After a bit, having made sure that Mother was upstairs for her nap, Father took me into the surgery, locked the door, and helped me up on to the table, and I found myself in much the position for examination that I had been in earlier for Charles, except that this time I had removed only my bloomers.

I suddenly realised that I had become excited.

I tried to suppress it and hoped that Father would not notice it. Even at fifteen I was not naive about my unusual and possibly unhealthy relations with my father. As early as twelve I had had the desert-isle daydream with my father as the other castaway.

But I also knew how strong the taboo was from the Bible, from classic literature, and from myth. And I remembered all too well how Father quit letting me sit on his lap, had stopped it completely and utterly, once I reached menarche.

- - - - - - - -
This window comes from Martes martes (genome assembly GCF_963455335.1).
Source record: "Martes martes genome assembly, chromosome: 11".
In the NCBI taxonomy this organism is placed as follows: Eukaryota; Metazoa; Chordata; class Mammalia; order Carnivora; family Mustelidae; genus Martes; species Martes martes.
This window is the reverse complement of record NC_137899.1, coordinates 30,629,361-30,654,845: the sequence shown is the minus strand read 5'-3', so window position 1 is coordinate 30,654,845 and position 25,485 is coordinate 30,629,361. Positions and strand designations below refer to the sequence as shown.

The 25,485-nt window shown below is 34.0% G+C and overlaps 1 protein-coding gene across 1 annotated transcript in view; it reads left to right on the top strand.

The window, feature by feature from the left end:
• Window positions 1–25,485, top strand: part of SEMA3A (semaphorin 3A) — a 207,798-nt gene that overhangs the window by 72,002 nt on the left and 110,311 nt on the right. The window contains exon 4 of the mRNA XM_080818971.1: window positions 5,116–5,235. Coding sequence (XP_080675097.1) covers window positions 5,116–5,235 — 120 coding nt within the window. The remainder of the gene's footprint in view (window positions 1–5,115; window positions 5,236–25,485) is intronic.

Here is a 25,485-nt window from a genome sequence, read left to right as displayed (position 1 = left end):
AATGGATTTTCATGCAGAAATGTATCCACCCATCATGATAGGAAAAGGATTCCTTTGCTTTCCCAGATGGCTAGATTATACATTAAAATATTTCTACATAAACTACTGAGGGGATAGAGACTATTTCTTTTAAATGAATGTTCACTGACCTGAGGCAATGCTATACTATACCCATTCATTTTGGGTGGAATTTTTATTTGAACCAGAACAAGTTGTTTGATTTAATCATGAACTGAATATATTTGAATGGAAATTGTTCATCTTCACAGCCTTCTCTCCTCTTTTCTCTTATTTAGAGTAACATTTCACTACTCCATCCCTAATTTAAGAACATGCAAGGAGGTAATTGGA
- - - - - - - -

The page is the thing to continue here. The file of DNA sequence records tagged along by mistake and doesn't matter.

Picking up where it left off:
Father put on a pair of rubber gloves. This was something he had started as a result of the Chicago trip. .. which had not been to allow Maureen to enjoy the Columbian Exposition but to permit Father to attend school at Northwestern University in Evanston in order to get up to date on Professeur Pasteur's germ theories.

Father had always been strong for soap and water, but he bad had no science to back up his attitudes. His preceptor, Dr Phillips, had started to practise in. 1850, and (so said Father) regarded the rumours from France as ‘just what you could expect from a bunch of Frogs. '

After Father returned from Evanston, nothing ever again could be clean enough to suit him. He started using rubber gloves, and iodine, and boiling and sometimes burning used instruments, especially anything used with lockjaw.